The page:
It’s not too late to take a ‘workcation’ in 2022

Jan 7, 2022

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The COVID-19 pandemic changed the world. We all know that. But it also drastically changed the way we work.

For many people, dates to fully return to the office keep being pushed back — and then pushed again as we continue to encounter new variants. Others have shifted to working remotely permanently, with companies giving their employees the freedom to choose.

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When employees suddenly found themselves remote, the idea of being able to travel more (when it was safe) was top of mind. Instead of being tied to a desk, most employees were simply tied to a strong Wi-Fi connection, and luckily that can now be found on the beach, in the woods and nearly everywhere in between.

Enter: The new age of the “workcation.”

In 2020, TPG claimed the workcation as the year’s biggest travel trend. A workcation, simply put, is when someone combines work with a vacation.

Though people have been doing this for years, the pandemic forced us to entirely reimagine what a workcation could be. As many of us realized we could do our jobs just as efficiently at home as in an office, people started to see they could also do it just as well at a beach in Florida or a cabin in the Smoky Mountains — or even beyond U.S. borders.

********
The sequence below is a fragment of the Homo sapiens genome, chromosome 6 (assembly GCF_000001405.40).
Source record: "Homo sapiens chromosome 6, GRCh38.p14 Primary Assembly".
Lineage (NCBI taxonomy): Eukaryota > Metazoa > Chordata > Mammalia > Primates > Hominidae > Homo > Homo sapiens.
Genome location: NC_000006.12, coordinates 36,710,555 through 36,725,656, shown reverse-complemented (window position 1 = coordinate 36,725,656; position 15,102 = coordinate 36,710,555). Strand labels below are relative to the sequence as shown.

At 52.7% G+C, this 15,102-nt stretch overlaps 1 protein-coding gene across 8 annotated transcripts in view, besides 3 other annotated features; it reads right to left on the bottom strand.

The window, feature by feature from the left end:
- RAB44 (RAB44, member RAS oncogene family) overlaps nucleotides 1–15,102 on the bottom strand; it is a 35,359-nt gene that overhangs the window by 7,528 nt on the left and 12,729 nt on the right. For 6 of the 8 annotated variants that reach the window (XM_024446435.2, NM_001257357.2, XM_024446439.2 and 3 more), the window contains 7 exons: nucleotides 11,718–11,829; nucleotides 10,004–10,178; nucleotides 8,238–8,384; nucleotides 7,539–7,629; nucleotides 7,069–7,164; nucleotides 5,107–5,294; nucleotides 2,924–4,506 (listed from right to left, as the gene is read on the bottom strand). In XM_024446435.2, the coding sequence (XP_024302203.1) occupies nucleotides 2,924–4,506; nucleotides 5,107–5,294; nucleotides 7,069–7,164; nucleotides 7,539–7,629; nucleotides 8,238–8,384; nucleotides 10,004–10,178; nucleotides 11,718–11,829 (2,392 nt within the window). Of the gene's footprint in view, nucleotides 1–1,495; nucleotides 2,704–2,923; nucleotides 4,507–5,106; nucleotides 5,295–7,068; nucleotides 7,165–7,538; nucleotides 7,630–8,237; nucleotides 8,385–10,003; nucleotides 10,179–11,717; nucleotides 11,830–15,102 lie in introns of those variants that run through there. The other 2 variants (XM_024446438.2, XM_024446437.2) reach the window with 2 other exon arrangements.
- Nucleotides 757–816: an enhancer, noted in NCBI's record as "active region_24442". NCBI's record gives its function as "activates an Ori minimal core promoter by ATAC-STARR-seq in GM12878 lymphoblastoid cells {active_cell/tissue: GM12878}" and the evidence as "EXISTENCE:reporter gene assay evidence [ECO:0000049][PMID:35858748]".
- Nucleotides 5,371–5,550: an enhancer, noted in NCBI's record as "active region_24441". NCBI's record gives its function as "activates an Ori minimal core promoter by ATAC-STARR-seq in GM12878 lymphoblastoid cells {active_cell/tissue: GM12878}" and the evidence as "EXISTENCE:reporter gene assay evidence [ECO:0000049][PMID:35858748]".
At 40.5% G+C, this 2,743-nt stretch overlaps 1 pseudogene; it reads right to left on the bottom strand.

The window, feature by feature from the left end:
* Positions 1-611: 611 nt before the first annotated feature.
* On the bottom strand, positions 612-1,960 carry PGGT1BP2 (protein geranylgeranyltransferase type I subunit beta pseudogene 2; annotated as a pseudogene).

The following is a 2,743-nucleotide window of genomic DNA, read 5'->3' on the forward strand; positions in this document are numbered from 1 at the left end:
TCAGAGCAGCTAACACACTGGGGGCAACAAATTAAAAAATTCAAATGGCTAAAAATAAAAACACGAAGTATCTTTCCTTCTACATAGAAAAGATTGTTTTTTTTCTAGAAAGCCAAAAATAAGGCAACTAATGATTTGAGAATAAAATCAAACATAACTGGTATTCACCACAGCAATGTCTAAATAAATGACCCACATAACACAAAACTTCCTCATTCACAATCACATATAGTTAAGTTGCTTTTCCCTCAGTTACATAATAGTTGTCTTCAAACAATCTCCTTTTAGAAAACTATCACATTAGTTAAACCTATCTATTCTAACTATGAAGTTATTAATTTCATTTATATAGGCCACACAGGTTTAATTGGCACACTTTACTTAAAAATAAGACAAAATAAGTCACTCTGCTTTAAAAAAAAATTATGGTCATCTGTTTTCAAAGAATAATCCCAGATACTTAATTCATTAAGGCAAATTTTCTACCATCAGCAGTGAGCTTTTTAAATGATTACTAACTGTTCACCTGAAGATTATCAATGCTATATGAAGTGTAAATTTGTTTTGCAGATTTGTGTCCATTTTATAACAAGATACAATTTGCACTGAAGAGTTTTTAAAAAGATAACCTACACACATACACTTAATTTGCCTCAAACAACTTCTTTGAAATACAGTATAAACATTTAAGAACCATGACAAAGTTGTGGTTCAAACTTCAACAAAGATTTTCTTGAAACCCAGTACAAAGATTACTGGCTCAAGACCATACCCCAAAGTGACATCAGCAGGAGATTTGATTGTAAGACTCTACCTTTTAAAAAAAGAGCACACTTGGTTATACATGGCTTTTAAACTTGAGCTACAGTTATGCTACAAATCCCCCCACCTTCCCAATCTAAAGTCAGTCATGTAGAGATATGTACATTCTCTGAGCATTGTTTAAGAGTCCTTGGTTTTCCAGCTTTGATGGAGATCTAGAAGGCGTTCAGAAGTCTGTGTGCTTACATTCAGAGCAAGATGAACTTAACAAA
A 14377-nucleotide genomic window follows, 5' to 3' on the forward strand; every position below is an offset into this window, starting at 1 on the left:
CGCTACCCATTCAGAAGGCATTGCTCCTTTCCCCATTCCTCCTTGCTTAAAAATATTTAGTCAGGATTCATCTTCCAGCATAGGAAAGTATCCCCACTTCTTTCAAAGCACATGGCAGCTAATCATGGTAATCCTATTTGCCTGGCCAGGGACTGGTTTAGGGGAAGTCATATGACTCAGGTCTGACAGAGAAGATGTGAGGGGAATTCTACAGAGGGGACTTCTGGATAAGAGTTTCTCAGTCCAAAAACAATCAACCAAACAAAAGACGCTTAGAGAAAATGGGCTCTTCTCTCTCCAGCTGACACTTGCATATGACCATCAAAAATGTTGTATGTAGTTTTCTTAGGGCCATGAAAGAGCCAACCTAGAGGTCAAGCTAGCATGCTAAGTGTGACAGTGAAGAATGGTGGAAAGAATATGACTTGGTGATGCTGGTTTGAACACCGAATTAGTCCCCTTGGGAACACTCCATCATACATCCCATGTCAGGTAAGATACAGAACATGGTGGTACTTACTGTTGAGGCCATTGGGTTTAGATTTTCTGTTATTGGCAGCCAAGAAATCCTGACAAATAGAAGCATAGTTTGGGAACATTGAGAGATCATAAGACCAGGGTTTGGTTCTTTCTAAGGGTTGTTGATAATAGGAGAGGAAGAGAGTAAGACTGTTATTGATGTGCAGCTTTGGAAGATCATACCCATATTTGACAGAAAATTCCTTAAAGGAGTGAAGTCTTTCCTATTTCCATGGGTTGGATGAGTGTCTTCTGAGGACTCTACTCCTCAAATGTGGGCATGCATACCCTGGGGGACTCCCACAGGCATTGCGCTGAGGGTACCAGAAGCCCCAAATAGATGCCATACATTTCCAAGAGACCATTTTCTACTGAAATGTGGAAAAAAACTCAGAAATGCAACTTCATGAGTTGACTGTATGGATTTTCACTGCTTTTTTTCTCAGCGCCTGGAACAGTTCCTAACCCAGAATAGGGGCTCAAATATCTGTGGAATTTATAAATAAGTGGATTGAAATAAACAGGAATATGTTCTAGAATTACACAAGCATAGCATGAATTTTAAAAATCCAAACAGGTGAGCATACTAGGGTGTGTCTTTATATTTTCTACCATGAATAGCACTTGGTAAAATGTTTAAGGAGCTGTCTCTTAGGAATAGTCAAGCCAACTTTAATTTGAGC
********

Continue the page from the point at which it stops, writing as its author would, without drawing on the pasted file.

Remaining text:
When workers started to travel, hotel brands around the world that were already dealing with the fallout from the pandemic saw an opportunity to capitalize on this new breed of remote workers traveling near and far — as permitted by governments and health officials, of course. They introduced special packages that allowed people to “work from anywhere.”

These packages and programs offered more than just a catchy name to attract travelers — they came with all the tools and necessary to get the job done while visiting a resort or hotel, oftentimes with enhanced Wi-Fi, a dedicated workspace (sometimes an entirely separate room that could double as an office), food and drink credits for coffee and lunch, with some even going so far as to set up special beachside workspaces so workers could take a Zoom call in the sand while watching their family play.